It’s for these reasons, I grow weary of claims that evangelicals give “pat answers.” Liberal complaints against “pat answers” are typically just veiled complaints about answers in general. It’s just another version of the tiresome trope, “Religion isn’t about answers, it’s about the questions!”

This is why Hatmaker often describes herself as merely exploring or on a “journey”—it’s a way to disarm a postmodern world who wants there to be no answers (all the while she is happy to sneak her own dogmatic answers through the back door—more on that below).

Step #2: Position Yourself as the Offended Party Who Bravely Fought the Establishment.

One of the major themes of Hatmaker’s interview was the relational-social trauma she experienced as she left the evangelical world. She says she was mistreated in ways that were “scary,” “disorientating,” “crushing,” “devastating” and “financially punitive.”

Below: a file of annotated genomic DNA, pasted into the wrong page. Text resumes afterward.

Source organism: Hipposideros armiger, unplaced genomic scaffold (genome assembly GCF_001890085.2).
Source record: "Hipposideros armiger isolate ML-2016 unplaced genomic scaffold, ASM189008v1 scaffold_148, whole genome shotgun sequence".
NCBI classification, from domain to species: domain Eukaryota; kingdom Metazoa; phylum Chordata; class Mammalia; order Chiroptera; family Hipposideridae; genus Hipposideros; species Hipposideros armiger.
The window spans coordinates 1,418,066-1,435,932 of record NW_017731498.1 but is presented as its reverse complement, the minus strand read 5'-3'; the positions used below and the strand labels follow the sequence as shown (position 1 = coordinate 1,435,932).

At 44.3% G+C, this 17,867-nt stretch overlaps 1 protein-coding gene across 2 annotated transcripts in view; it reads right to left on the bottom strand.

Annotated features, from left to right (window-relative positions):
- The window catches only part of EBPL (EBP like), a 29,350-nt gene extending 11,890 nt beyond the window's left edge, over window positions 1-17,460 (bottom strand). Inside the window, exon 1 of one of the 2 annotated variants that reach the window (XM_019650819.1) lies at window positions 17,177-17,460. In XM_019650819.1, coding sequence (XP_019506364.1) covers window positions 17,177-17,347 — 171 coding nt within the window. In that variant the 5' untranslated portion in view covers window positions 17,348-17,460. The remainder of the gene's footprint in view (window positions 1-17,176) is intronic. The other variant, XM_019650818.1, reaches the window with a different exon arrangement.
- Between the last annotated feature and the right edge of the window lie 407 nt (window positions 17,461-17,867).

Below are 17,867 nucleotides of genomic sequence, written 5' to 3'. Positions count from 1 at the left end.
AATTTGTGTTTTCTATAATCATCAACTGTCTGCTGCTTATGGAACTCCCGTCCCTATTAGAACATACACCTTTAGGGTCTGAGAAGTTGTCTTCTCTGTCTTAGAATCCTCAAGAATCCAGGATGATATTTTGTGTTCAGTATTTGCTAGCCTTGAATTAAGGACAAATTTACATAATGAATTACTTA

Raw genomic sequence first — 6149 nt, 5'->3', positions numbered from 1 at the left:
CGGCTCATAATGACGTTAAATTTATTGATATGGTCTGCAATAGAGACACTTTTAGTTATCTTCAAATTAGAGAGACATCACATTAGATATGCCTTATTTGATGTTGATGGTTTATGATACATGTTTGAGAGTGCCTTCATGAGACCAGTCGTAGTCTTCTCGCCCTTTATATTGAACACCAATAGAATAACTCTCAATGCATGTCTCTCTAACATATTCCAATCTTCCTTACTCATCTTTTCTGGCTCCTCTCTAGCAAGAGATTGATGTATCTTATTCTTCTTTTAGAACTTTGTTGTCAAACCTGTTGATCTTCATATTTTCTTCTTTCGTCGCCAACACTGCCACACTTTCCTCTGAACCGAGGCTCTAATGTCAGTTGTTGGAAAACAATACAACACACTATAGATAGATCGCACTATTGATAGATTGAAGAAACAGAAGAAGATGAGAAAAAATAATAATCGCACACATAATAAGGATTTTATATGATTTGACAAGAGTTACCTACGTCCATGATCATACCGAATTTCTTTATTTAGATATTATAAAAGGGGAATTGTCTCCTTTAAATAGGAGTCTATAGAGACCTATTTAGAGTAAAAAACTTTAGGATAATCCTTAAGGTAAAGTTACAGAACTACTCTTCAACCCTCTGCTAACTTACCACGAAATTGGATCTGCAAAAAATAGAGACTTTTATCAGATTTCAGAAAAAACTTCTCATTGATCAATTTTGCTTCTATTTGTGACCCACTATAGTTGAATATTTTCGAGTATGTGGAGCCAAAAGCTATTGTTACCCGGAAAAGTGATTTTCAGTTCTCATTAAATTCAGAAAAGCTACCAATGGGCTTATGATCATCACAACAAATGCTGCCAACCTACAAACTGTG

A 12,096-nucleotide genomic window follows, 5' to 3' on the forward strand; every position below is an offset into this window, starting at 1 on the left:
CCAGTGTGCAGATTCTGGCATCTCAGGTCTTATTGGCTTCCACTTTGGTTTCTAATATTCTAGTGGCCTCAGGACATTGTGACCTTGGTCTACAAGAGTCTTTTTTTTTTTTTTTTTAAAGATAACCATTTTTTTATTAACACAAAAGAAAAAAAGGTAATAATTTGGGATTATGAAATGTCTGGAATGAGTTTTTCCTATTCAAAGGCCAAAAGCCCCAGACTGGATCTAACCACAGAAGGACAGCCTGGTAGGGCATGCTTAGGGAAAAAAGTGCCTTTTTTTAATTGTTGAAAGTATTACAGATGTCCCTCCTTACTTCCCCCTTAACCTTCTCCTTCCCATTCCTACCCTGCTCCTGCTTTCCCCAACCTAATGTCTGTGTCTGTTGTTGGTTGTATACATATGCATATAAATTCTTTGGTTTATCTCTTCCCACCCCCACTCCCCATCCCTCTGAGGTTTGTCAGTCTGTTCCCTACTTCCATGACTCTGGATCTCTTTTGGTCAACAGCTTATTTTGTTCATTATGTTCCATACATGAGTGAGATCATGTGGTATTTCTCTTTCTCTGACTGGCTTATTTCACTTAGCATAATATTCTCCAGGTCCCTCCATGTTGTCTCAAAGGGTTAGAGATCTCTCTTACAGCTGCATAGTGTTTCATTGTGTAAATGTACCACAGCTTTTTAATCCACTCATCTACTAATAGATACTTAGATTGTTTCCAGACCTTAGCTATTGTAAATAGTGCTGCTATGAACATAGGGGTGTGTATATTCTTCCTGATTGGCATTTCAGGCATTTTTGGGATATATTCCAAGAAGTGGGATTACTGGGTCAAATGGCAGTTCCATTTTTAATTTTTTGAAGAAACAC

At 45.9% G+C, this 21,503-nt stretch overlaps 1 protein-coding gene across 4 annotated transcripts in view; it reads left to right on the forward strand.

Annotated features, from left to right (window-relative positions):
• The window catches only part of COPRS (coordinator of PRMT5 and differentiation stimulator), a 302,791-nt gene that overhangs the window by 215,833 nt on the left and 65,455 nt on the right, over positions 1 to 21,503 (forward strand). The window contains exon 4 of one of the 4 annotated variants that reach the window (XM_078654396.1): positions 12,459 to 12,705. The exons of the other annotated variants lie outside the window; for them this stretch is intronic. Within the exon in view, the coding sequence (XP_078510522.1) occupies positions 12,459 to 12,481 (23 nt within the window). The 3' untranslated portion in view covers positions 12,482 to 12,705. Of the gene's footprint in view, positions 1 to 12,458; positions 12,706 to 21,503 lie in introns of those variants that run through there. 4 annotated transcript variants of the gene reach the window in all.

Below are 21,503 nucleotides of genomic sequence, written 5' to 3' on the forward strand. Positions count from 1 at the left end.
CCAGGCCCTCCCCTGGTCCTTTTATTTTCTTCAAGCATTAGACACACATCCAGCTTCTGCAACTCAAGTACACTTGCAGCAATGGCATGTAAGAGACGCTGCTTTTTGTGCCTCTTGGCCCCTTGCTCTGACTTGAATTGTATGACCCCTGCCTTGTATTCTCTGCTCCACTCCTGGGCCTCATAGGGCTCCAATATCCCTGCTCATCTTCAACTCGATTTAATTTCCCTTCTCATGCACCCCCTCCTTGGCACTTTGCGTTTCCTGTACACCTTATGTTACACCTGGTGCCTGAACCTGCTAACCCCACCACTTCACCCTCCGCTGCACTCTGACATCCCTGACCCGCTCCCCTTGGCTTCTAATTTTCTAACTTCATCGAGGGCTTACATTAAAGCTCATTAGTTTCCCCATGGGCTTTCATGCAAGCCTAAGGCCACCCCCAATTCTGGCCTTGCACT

Of course, it’s difficult to sift through these sorts of statements. No doubt there were people out there who were cruel, mean and unchristian in their response to her. And such behavior should be called out for what it is. It’s wrong.

At the same, there’s nothing illegitimate about people criticizing her newfound theology. Much of the response to Hatmaker was simply vigorous opposition to her new direction that many regard as fundamentally unbiblical and out of sync with the entire history of Christendom.

Regardless, the tone of the interview very much set Hatmaker up as an oppressed minority fighting against what she called “commercial Christianity.” She is merely the victim of a powerful and cruel evangelical world bent on revenge.